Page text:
The new NIKKOR Z 50mm f/1.2 S is Nikon’s fastest and most optically impressive AF prime lens yet, effortlessly balancing the combination of intense sharpness and dreamy bokeh. For pro-level creators that need powerful performance and versatility, the 50mm f/1.2 delivers a standard focal length with unrivaled sharpness, speed, and life-like clarity. With a bright f/1.2 aperture and premium S-Line engineering, the NIKKOR Z 50mm lens is the definitive and versatile prime for a range of photography styles including portraiture, street photography, landscapes, nightscapes and more.
The NIKKOR Z 50mm f/1.2 S lens effortlessly achieves a soft and enchanting bokeh, with a circular background blur that is smooth and gradual when focusing for a natural “fall-off”. The bright f/1.2 aperture affords a dramatically shallow depth of field with beautiful subject isolation for stunning portraiture, while it also offers exceptional low-light performance. Maximizing the capabilities of Z series’ technology, the 50mm f/1.2 lens adopts stepping motors (STM) as well as a multi-focusing system4, enabling multiple lens elements to focus simultaneously for fast and precise autofocusing, even when shooting close-up or wide open. Furthermore, the lens’ ability to maintain stable exposure in changing lighting conditions, combined with its quiet operation and minimal focus breathing, establishes the lens as an appealing tool for video creators.
The NIKKOR Z 50mm f/1.2 S lens tells a story of balance in design and functionality, seamlessly harmonizing intense resolution and velvety bokeh. The symmetrical optical design prevents light from being bent or distorted as it passes through the lens, meaning the purest, sharpest image reaches the camera sensor without any added distortion or aberration for true edge-to-edge sharpness. This innovative lens design also includes three aspherical elements to help virtually eliminate distortion, for superior resolution, point light reproduction and superb three-dimensional clarity. Designed for pro-level reliability, the NIKKOR Z 50mm is a superbly balanced lens constructed with robust weather sealing, a customizable control ring and shortcut button, as well as an EL Display panel to enhance workflow. Meanwhile, the lens is engineered with Nikon’s Nano Crystal and ARNEO Coating to minimize flare, ghosting and coma, allowing Z series users to confidently shoot in a variety of lighting scenarios, including harsh backlighting, to capture any scene with incredible sharpness and clarity.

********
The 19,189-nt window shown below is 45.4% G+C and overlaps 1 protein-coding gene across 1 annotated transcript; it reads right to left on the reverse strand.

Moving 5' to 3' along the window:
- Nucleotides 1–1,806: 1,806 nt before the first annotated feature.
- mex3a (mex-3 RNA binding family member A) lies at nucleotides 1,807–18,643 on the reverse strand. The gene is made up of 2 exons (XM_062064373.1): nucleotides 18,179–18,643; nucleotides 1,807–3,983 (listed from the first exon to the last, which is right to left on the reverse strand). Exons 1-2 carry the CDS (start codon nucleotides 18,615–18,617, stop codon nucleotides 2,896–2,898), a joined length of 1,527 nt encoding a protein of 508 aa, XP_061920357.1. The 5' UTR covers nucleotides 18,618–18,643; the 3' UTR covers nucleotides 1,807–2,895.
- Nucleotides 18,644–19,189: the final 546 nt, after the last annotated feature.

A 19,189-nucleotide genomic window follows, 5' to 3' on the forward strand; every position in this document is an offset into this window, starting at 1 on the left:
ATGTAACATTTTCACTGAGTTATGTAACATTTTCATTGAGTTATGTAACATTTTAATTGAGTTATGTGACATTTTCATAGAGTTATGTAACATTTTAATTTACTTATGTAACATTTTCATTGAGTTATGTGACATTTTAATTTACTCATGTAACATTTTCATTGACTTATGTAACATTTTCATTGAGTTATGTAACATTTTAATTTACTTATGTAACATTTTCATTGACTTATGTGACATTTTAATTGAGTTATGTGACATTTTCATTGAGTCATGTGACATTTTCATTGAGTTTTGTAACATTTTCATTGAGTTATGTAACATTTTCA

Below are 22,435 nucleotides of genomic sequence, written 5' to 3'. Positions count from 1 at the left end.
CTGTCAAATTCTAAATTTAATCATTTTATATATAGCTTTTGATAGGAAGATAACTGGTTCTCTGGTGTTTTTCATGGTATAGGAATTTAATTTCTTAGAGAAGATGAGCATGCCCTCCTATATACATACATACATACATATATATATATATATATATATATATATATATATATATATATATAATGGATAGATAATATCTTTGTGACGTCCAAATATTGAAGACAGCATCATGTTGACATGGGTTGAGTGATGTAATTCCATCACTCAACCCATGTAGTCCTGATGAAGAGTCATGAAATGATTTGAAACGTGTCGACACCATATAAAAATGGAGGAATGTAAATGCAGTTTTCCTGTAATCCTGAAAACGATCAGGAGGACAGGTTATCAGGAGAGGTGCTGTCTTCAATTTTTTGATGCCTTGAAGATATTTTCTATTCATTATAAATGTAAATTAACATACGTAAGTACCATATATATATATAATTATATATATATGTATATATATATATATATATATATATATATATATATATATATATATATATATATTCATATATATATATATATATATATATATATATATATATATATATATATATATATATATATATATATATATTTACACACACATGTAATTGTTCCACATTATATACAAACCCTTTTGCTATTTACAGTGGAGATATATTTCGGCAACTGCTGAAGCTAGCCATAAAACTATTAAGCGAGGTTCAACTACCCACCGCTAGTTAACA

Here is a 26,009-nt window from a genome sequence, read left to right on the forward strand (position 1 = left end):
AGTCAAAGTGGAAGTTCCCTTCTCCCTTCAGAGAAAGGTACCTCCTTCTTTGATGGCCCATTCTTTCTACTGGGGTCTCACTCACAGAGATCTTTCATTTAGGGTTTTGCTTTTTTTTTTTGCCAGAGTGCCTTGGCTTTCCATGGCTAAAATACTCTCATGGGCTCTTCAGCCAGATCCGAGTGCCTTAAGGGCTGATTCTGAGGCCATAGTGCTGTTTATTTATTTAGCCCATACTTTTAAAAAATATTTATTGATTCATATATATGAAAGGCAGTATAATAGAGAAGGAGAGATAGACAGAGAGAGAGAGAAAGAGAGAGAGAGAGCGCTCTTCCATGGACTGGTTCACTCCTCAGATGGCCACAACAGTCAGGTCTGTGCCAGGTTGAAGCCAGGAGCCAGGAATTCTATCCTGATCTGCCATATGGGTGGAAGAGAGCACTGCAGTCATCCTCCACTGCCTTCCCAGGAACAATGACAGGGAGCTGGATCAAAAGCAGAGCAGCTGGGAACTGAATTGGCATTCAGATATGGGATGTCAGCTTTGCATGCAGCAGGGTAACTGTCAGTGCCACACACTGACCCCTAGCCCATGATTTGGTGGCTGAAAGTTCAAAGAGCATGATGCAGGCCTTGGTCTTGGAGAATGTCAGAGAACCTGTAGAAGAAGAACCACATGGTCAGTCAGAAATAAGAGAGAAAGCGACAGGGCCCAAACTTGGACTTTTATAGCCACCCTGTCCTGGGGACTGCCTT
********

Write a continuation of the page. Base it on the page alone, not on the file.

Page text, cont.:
Below are some sample images from the Nikon Z 50mm f/1.2 S lens. All images copyright Kyoko Munakata.
If you would like to support our efforts, please consider purchasing this lens from our trusted partner, B&H Photo Video using the link below:
It looks like a fantastic lens, but I was wondering why there is no 50 mm f/1.4 in the Nikons Z lens roadmap (at least I couldn’t find it). But may they didn’t bother as they already have the really good 50 mm f/1.8 – but it would be nice to have 2/3 of a stop more light than the f/1.8 and in a smaller/cheaper lens than the f/1.2.
no 1.4 because 1.2 replace ’em all, pros gets real advantage of the bigger ‘attachment’
What a boring discussion about MTF-Charts! Who needs extrem sharp corners at f/1.2? Nobody who takes portraits or landscapes, flowers or street scenes. The bokeh of the Nikon Z 50mm f / 1.2 S is much nicer than that of the Nikon Z 50mm f / 1.8 S. The onion-rings of the Nikon Z 50mm f / 1.2 S and the somewhat harsh filling when photographing points of light are only secondary. The technical data of the Nikon Z 50mm f / 1.2 S are great! Therefore, these are actually no longer important. What is more important is what you can photograph and how with this great lens. The color rendering, the absence of chromatic aberrations, the speed and accuracy of the autofocus are important. Is it a tool that is good to work with? Then everything looks like, if you know the smaller Nikon Z 50mm f / 1.8 S. The big 50 should be better in all respects, except for price and weight.